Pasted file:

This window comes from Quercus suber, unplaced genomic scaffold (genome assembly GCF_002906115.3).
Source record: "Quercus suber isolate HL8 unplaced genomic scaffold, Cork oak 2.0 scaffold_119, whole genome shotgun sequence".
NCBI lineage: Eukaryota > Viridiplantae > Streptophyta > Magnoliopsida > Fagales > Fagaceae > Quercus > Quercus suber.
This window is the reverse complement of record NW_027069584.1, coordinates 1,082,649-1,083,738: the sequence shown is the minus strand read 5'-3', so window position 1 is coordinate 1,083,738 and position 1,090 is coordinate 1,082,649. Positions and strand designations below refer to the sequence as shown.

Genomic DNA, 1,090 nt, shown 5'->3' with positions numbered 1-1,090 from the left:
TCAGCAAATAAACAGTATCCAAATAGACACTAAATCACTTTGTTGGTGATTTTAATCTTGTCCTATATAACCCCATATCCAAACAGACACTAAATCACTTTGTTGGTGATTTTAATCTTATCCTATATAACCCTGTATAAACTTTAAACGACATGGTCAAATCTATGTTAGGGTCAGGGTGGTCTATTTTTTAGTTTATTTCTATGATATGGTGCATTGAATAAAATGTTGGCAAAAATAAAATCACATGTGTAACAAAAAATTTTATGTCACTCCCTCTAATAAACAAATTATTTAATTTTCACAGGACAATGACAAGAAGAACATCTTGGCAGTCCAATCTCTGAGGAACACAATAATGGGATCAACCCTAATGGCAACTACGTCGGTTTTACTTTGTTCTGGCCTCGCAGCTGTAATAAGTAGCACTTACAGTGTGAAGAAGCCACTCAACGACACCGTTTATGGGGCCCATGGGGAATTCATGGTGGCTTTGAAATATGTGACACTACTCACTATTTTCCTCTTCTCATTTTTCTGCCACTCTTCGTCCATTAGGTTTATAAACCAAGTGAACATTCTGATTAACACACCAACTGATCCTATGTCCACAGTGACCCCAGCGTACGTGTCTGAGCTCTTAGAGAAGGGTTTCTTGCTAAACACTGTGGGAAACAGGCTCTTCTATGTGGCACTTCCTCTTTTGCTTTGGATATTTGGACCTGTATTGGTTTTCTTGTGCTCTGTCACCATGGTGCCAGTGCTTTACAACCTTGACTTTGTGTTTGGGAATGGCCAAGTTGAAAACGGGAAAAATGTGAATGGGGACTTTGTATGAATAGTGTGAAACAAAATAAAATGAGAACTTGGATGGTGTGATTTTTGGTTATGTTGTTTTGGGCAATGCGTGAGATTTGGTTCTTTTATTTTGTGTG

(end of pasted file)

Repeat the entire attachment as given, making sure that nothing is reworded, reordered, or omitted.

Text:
This window comes from Quercus suber, unplaced genomic scaffold (genome assembly GCF_002906115.3).
Source record: "Quercus suber isolate HL8 unplaced genomic scaffold, Cork oak 2.0 scaffold_119, whole genome shotgun sequence".
NCBI lineage: Eukaryota > Viridiplantae > Streptophyta > Magnoliopsida > Fagales > Fagaceae > Quercus > Quercus suber.
This window is the reverse complement of record NW_027069584.1, coordinates 1,082,649-1,083,738: the sequence shown is the minus strand read 5'-3', so window position 1 is coordinate 1,083,738 and position 1,090 is coordinate 1,082,649. Positions and strand designations below refer to the sequence as shown.

Genomic DNA, 1,090 nt, shown 5'->3' with positions numbered 1-1,090 from the left:
TCAGCAAATAAACAGTATCCAAATAGACACTAAATCACTTTGTTGGTGATTTTAATCTTGTCCTATATAACCCCATATCCAAACAGACACTAAATCACTTTGTTGGTGATTTTAATCTTATCCTATATAACCCTGTATAAACTTTAAACGACATGGTCAAATCTATGTTAGGGTCAGGGTGGTCTATTTTTTAGTTTATTTCTATGATATGGTGCATTGAATAAAATGTTGGCAAAAATAAAATCACATGTGTAACAAAAAATTTTATGTCACTCCCTCTAATAAACAAATTATTTAATTTTCACAGGACAATGACAAGAAGAACATCTTGGCAGTCCAATCTCTGAGGAACACAATAATGGGATCAACCCTAATGGCAACTACGTCGGTTTTACTTTGTTCTGGCCTCGCAGCTGTAATAAGTAGCACTTACAGTGTGAAGAAGCCACTCAACGACACCGTTTATGGGGCCCATGGGGAATTCATGGTGGCTTTGAAATATGTGACACTACTCACTATTTTCCTCTTCTCATTTTTCTGCCACTCTTCGTCCATTAGGTTTATAAACCAAGTGAACATTCTGATTAACACACCAACTGATCCTATGTCCACAGTGACCCCAGCGTACGTGTCTGAGCTCTTAGAGAAGGGTTTCTTGCTAAACACTGTGGGAAACAGGCTCTTCTATGTGGCACTTCCTCTTTTGCTTTGGATATTTGGACCTGTATTGGTTTTCTTGTGCTCTGTCACCATGGTGCCAGTGCTTTACAACCTTGACTTTGTGTTTGGGAATGGCCAAGTTGAAAACGGGAAAAATGTGAATGGGGACTTTGTATGAATAGTGTGAAACAAAATAAAATGAGAACTTGGATGGTGTGATTTTTGGTTATGTTGTTTTGGGCAATGCGTGAGATTTGGTTCTTTTATTTTGTGTG